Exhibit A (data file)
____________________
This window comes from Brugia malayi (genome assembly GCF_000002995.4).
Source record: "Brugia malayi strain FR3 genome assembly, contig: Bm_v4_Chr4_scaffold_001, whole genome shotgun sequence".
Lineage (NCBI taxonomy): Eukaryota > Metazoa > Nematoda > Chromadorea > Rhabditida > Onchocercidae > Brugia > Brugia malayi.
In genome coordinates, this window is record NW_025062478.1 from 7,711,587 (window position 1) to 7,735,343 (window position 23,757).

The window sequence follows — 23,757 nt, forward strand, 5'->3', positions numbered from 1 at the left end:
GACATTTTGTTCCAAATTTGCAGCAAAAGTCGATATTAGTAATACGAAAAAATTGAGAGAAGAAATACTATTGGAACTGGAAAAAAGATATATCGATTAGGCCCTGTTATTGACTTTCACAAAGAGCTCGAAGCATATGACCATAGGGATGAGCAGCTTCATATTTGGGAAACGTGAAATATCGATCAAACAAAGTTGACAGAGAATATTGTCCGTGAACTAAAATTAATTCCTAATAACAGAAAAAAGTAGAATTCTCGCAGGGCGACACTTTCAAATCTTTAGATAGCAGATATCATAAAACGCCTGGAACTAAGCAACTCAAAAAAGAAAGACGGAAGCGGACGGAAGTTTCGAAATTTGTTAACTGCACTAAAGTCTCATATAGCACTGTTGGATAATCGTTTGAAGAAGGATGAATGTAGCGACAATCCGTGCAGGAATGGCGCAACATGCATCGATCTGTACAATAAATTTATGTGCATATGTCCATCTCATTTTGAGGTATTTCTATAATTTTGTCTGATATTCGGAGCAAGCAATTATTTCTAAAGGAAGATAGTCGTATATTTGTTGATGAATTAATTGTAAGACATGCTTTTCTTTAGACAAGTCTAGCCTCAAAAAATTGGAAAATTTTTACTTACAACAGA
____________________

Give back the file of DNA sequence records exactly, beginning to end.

This window comes from Brugia malayi (genome assembly GCF_000002995.4).
Source record: "Brugia malayi strain FR3 genome assembly, contig: Bm_v4_Chr4_scaffold_001, whole genome shotgun sequence".
Lineage (NCBI taxonomy): Eukaryota > Metazoa > Nematoda > Chromadorea > Rhabditida > Onchocercidae > Brugia > Brugia malayi.
In genome coordinates, this window is record NW_025062478.1 from 7,711,587 (window position 1) to 7,735,343 (window position 23,757).

The window sequence follows — 23,757 nt, forward strand, 5'->3', positions numbered from 1 at the left end:
GACATTTTGTTCCAAATTTGCAGCAAAAGTCGATATTAGTAATACGAAAAAATTGAGAGAAGAAATACTATTGGAACTGGAAAAAAGATATATCGATTAGGCCCTGTTATTGACTTTCACAAAGAGCTCGAAGCATATGACCATAGGGATGAGCAGCTTCATATTTGGGAAACGTGAAATATCGATCAAACAAAGTTGACAGAGAATATTGTCCGTGAACTAAAATTAATTCCTAATAACAGAAAAAAGTAGAATTCTCGCAGGGCGACACTTTCAAATCTTTAGATAGCAGATATCATAAAACGCCTGGAACTAAGCAACTCAAAAAAGAAAGACGGAAGCGGACGGAAGTTTCGAAATTTGTTAACTGCACTAAAGTCTCATATAGCACTGTTGGATAATCGTTTGAAGAAGGATGAATGTAGCGACAATCCGTGCAGGAATGGCGCAACATGCATCGATCTGTACAATAAATTTATGTGCATATGTCCATCTCATTTTGAGGTATTTCTATAATTTTGTCTGATATTCGGAGCAAGCAATTATTTCTAAAGGAAGATAGTCGTATATTTGTTGATGAATTAATTGTAAGACATGCTTTTCTTTAGACAAGTCTAGCCTCAAAAAATTGGAAAATTTTTACTTACAACAGA